Though his xenophobic, white nationalist views have no doubt alienated many Nigerians, his nativist and Islamophobic rhetoric has energised others. Even though Trump has said little to nothing about Nigeria, these groups see in him a powerful figure sympathetic to their aims. Some mostly preferred Trump to Obama, in the light of the fact that the first black president did not see reason to visit the most populous African nation.
It does not go without saying that these Pastors and/or political figures had pretentiously preached against gay marriage and some other ‘anti-social’ activities and Trump came to clean off those hurts.
These set of Nigerians admire Trump for precisely those reasons, for what he himself says are a mark of his smartness. Unfortunately, they actually admire Trump for being a slippery, controversial, and shady businessman who has managed to avoid getting into serious legal trouble despite operating outside or on the edge of the law for decades. It is the same kind of admiration that some people have for mob and mafia bosses and figures.
Doing away with immigration
The annual American Visa Lottery has helped many Nigerians travel to the country, which once fully embraced immigrants. Millions of Nigerians try the lottery every year, however only a few are usually lucky to be selected. The lottery became a beacon of hope for many distressed Nigerians who wish to travel abroad for greener pastures but do not have the means.
All that seems to be in the past with Trump’s immigration policies. Trump had banned entry for immigrants from Iran, Iraq, Libya, Somalia, Sudan, Syria, and Yemen. He went further to issue an executive order which altered the United States’ visa.
Section 9 of the Executive Order states; “If a country does not treat United States nationals seeking non-immigrant visas in a reciprocal manner, the Secretary of State shall adjust the visa validity period, fee schedule, or other treatment to match the treatment of United States nationals by the foreign country, to the extent practicable.”
This policy will definitely not favour Nigerians, as the country only issues a visa with one-year validity to US citizens, not reciprocating the two-year visa US issues to Nigerians. Also, Nigerians with dual citizenship who have passports from any of the seven suspended countries will be affected. Except the Nigerian government starts issuing a two-year visa to Americans, Nigerians already in the US are not safe either. Although they were issued a two-year visa, Trump’s new policy will still affect them when it’s time to renew their visas.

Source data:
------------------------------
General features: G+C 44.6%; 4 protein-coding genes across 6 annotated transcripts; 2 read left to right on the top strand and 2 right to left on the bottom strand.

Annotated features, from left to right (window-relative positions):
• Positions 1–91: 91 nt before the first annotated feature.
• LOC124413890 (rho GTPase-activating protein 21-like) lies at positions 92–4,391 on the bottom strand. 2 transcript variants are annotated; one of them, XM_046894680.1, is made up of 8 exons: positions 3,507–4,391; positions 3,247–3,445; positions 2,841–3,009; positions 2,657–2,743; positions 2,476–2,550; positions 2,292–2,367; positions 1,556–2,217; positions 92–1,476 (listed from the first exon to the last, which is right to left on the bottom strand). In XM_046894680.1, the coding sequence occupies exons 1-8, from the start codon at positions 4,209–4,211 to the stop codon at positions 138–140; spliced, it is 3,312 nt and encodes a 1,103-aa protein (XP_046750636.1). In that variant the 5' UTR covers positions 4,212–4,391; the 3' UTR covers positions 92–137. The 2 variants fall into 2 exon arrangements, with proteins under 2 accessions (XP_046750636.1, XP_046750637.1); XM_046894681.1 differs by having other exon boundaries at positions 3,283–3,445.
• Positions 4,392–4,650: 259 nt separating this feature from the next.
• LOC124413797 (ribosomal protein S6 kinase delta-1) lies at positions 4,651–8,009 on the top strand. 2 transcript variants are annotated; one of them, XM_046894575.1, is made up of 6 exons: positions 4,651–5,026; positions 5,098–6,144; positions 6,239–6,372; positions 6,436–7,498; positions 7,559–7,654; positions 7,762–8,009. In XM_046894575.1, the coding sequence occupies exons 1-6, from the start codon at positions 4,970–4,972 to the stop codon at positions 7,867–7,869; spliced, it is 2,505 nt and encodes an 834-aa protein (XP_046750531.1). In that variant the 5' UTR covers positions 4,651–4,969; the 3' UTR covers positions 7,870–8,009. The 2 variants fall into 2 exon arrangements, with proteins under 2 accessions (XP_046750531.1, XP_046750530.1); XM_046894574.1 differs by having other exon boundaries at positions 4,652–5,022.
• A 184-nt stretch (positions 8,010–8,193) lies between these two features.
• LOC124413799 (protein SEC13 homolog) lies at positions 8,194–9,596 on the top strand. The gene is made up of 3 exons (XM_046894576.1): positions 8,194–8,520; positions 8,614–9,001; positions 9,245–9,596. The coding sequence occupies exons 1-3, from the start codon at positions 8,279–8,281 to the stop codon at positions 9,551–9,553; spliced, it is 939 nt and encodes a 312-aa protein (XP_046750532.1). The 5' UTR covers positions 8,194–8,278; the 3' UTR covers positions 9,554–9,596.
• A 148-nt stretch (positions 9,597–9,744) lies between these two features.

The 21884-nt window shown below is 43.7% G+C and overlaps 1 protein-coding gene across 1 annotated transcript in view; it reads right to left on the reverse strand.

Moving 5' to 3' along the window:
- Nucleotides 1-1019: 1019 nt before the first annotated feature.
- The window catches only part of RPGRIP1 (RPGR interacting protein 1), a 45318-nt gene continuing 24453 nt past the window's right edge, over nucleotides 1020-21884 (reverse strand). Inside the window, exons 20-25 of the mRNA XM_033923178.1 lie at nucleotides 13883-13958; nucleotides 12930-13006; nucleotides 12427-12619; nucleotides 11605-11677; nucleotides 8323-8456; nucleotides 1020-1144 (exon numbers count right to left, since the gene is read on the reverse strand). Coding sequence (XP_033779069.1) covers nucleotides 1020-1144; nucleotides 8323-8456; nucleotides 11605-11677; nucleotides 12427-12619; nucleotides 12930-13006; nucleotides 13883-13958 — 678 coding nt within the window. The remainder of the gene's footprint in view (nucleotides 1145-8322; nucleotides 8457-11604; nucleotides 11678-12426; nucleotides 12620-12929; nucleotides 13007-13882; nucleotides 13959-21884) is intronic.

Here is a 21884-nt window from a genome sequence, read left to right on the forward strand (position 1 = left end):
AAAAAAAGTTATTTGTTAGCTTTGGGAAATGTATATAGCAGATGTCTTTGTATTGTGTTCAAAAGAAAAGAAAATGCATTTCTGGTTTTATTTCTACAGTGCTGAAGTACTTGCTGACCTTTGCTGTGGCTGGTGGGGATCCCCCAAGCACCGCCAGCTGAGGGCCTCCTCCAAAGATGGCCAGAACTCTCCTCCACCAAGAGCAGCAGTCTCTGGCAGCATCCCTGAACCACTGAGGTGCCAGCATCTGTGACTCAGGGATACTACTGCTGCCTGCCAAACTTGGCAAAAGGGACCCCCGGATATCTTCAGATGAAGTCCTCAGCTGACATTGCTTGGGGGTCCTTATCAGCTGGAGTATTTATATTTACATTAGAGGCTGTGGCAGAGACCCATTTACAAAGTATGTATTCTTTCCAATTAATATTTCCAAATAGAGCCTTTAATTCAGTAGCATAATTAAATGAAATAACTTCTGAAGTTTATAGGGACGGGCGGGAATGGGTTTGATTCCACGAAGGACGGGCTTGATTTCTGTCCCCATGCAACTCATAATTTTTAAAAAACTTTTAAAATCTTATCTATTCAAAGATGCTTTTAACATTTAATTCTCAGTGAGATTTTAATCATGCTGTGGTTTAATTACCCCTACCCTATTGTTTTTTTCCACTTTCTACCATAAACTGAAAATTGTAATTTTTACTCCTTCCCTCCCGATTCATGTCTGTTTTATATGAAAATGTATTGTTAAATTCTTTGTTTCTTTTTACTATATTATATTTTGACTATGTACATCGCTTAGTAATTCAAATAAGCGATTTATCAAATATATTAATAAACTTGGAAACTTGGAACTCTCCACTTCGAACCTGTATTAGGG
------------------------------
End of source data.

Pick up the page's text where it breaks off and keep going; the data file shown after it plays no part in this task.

Nigerians who have recently been to Syria, Iraq, Iran, Sudan, Libya, Somalia and Yemen in recent times may be deported upon entry into the United States.
Also worrisome is Trump’s global gag order which prohibits allocation of U.S. funding to foreign non-governmental organisations that offer abortion services or information about the procedure. However, it has expanded under Trump to include all global health assistance, which the U.S. is the world’s largest provider.
Its effect has mainly been against women in developing countries in Africa where clinics run by non-governmental organisations are the primary source of women’s health care. Many of these centres offer HIV/AIDS prevention and treatment, maternal health, and counselling on sexual violence like rape and female genital mutilation but have been forced to close down due to the order.
The International Planned Parenthood Federation also said the organisation could have prevented 20,000 maternal deaths in 29 countries affected by the ban, if not for $100 million in lost funding.
White is right
We are only a year into Trump’s Presidency and if the signs are anything to go by, Trump has only begun on his crusade to tighten America’s borders and cleanse its population of ‘filthy immigrants’. It is also obvious that Trump’s brand of candour, and how his policies, often nihilist and exclusionary, will always be bent to fit into the narratives that benefit Nigeria’s religious clergy and keeps their congregations obedient. But eventually, Trump’s policies will spread to truly hurt even the privileged among us, and by then, it might be too late to switch sides.
There are literally lives on the line.